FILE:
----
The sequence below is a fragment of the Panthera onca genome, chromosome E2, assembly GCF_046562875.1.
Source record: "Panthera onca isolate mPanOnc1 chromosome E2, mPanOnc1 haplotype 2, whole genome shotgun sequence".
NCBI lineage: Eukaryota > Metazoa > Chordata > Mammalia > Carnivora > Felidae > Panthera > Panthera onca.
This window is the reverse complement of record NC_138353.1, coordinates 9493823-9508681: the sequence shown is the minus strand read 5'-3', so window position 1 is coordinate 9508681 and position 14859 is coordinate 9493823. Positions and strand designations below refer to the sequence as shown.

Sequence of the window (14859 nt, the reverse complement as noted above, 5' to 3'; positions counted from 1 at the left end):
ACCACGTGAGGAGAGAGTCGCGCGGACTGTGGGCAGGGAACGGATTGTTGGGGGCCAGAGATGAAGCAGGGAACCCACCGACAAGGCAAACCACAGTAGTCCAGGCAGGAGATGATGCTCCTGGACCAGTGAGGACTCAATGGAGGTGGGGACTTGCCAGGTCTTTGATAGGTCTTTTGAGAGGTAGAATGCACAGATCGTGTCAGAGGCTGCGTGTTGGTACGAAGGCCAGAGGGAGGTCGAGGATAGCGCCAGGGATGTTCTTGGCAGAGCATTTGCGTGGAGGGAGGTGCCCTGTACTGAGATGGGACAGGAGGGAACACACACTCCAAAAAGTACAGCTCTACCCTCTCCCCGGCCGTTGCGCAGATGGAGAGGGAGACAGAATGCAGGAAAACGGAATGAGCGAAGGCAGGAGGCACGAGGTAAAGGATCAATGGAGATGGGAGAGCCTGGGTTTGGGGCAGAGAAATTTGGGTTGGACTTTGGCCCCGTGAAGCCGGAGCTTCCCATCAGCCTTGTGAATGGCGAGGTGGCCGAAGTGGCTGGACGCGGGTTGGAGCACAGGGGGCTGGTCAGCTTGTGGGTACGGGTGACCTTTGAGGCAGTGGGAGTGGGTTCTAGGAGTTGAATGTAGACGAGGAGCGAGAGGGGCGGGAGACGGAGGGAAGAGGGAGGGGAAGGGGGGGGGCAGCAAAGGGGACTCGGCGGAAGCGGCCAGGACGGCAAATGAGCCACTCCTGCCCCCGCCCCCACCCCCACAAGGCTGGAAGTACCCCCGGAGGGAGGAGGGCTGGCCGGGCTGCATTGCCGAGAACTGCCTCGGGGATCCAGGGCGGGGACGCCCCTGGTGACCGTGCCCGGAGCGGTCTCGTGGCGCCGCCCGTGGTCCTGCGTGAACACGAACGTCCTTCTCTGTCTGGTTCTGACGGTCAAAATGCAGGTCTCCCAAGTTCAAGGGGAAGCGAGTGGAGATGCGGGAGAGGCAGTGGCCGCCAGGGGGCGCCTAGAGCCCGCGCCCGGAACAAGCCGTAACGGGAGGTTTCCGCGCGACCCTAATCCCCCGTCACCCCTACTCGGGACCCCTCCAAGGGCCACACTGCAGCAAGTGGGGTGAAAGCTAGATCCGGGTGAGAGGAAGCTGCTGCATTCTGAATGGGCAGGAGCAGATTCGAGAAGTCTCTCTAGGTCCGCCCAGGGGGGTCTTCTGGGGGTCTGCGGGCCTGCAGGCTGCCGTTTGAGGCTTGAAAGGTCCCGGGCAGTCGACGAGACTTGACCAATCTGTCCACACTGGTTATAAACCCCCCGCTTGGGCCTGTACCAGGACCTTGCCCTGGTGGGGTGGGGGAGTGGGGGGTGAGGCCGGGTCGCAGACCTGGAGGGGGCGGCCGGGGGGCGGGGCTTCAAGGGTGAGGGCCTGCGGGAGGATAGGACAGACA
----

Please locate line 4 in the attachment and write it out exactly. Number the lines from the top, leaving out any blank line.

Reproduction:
This window is the reverse complement of record NC_138353.1, coordinates 9493823-9508681: the sequence shown is the minus strand read 5'-3', so window position 1 is coordinate 9508681 and position 14859 is coordinate 9493823. Positions and strand designations below refer to the sequence as shown.